*Edit: Since writing this I tried cutting wool on the fold. It’s almost impossible! So I take back what I said about the skirt back. Burda/Whenlan you were right. I still stand by what I said about the lining pieces though!!*

Well I got over it in the end and went shopping for some muslin fabric. I wanted and still want a red wool skirt. Something not too tomato coloured but warm and bright.

I felt sure Samuel Taylor’s would have something gorgeous and perfect… NOPE. NOTHING. NOWT.

I went to the market… NADA, NIL, NONE… ZIP (had to get the sewing related  one in)

Then I fell in love with some navy wool with a sort of waffle knit pattern. But there was only 1m left and this pattern calls for 1.6m. Sigh.

Then I spotted a blue wool suiting fabric and laughed. It’s pretty much the same shade as the sample picture! Well at least I knew how it would look.

And I think it’s coming along quite similar!

I agonised over the pleats because the instructions made NO sense. The diagram in the instructions made them look like inverted pleats but the sample photo shows folded pleats. Turns out the sample photo was more helpful than the careful created line drawing.

The other problem I encountered was the sizing. There is a cautionary note on the Burda pattern page that this pattern uses Whenlan’s sizings. And it’s true they are on the 5th page of the instructions but they refer to 0, 2, 4, 6, 8 and 10 sizes….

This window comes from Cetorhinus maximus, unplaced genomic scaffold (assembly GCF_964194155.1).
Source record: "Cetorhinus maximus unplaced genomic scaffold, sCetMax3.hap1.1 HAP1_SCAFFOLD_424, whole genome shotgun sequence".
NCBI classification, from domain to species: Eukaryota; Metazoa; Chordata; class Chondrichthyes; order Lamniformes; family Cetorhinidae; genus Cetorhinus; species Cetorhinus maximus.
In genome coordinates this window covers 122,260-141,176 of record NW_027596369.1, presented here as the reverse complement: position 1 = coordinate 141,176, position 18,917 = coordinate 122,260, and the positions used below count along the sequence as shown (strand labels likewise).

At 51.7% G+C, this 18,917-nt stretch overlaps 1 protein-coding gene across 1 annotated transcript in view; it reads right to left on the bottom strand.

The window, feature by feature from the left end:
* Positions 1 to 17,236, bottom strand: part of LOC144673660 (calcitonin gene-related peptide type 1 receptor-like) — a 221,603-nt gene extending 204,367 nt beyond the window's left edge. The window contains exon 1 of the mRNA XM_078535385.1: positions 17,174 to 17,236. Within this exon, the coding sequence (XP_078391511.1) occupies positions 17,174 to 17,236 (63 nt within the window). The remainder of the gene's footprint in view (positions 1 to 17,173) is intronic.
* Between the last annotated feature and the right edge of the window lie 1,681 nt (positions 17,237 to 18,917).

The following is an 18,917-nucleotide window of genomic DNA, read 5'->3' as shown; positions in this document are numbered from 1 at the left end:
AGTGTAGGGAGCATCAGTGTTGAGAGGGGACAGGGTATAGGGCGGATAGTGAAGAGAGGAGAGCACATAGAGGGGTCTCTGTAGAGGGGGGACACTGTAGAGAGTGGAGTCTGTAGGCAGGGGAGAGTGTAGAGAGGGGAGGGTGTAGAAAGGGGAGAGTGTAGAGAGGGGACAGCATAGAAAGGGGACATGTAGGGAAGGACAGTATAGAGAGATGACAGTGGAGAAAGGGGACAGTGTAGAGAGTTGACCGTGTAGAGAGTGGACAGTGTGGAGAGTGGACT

THE PATTERN PIECES USE DIFFERENT NUMBERS!

Epic fail.  0, 4, 8, 12, 16 on the pattern? No chance of keeping it straight unless I’m a size 4… Or a 0. I struggle with American sizes already but I know I’m not a size 4.

I’ve already worked out I need to take 3cm out of the width.

*Blows raspberry*

But overall I’m pretty happy. I’ve cut out some midnight blue satin lining so it feels gorgeous against my skin and worked out the placement for my invisible zipper with the size alternations.

(On a funny note Whenlan’s instructions say “install the zipper using your favourite method”. Good job I know a couple of ways right Whenlan? Cos you’re not telling me any!)

I still need to decide on whether to hem this with a visible stitch (Whenlan calls this the “sporty” look) or use pretty lace hemming tape.

I’ve never used hemming tape before but imagine I’d get crabby about the state of my handsewing as I catchstitch it into place. I don’t think the suiting fabric is that bulky so it isn’t really necessary but I love the idea of my skirt ruffling in the wind and showing a peek.

Should I build up my handsewing skills? Should I go for the sporty look? Or can I form some hybrid using wonderweb?! All thoughts welcome.